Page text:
• The benefit of priority tax claims in bankruptcy is that they must be paid before non-priority debt, like credit cards or medical bills. So if your disposable income is $250 a month and you owe $10,000 in priority tax debt, the first $200 of each payment will go to taxes, which need to be paid anyway, and only $50 will go to credit cards. The higher your priority debt, the less you'll pay in non-priority debt and the more you can discharge at the end of your bankruptcy case. One thing to remember is that even if you pay priority tax debt in your Chapter 13, you may have to pay some accrued interest (currently four percent) after your plan is over.

  • Tax liens must be paid off, but can be modified. If you have a tax lien filed against you, this can present some new problems. Tax debts with liens on them are classified as "secured debts" in bankruptcy. This means that, like priority debts, they need to be paid in full over the life of your plan. What makes secured debts tricky is that the IRS can classify a tax debt as secured even when that debt would otherwise be dischargeable in bankruptcy. This means that by getting a lien, the IRS is preventing you from discharging certain debts in a Chapter 13 case. The good news about tax liens is that they can be "crammed down" in bankruptcy. To determine the secured claim created by a tax lien, you count up all the assets you have. Your secured claim is the lesser of the dollar amount of the lien, or the value of all your property put together. Contact a bankruptcy attorney if you have tax liens, because there are sometimes other creative things we can do to save you money.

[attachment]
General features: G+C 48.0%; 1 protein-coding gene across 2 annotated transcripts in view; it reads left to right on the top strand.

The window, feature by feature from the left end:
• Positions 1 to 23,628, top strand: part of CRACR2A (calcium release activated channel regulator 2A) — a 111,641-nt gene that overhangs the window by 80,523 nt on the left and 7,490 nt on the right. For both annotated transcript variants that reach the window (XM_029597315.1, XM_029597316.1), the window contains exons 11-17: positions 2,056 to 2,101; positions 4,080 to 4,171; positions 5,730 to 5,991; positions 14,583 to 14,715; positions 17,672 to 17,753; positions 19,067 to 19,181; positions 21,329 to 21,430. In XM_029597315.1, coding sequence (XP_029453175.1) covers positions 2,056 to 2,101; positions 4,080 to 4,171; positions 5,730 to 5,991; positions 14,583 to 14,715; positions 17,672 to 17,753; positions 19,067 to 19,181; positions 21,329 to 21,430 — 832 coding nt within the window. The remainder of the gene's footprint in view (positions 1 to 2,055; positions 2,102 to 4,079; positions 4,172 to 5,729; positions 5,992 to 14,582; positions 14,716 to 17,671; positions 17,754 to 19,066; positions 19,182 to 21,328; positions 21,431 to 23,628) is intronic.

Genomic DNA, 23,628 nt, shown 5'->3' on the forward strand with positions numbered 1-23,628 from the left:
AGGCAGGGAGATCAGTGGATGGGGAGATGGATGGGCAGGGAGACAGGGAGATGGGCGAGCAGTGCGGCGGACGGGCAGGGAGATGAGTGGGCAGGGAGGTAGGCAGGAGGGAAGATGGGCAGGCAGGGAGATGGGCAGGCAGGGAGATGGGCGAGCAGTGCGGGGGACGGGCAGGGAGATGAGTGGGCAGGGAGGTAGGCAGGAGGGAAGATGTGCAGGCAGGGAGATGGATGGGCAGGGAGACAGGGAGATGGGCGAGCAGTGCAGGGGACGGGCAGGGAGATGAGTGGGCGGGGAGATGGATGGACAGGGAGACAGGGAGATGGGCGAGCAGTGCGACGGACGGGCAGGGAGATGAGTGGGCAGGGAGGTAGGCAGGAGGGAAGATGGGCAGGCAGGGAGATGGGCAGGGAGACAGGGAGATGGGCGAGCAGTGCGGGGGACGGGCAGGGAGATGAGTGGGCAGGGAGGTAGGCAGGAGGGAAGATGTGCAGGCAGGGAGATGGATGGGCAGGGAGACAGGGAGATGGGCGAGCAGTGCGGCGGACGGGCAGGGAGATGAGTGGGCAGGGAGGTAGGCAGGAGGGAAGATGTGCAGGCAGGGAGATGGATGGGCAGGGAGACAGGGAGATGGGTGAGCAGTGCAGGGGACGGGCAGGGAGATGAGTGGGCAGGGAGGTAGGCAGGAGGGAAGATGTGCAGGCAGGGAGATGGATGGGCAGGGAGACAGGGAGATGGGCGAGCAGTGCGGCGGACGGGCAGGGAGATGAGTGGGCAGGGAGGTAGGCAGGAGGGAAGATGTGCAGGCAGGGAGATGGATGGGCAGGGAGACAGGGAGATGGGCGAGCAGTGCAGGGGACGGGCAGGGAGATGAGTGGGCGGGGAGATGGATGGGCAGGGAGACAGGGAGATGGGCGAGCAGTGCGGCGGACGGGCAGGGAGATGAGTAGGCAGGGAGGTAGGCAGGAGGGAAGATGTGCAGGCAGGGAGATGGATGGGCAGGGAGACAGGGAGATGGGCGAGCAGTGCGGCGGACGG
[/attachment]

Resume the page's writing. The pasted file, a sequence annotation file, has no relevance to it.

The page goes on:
• Some tax debts are neither priority nor secured, and these can be discharged in Chapter 13. Some older tax debts can be discharged in Chapter 13. This means that sometimes, when you come to see an attorney about your tax debts, we may advise that you wait to file, in order to age out certain debts and make them dischargeable. If they're dischargeable, this means they get thrown into the pot with all your credit cards, medical debts and personal loans, and they're paid out of your disposable income. Whatever can't be paid out of disposable income after all the other higher-priority debts are paid, are wiped out at the end of a successful Chapter 13.

The Bankruptcy Means Test: Is it going to stop me from filing Chapter 7?

The means test is one of the bankruptcy mysteries our clients ask about most often. The means test was created by the 2005 bankruptcy amendments, and was meant to make it harder for high-income folks to file bankruptcy.

To decide whether clients qualify to discharge their debts in Chapter 7, the courts are concerned with two major questions: 1) Does a consumer have enough assets to pay off their debt? and 2) Does a consumer have enough income to pay off their debt? The means test helps the court answer the second question.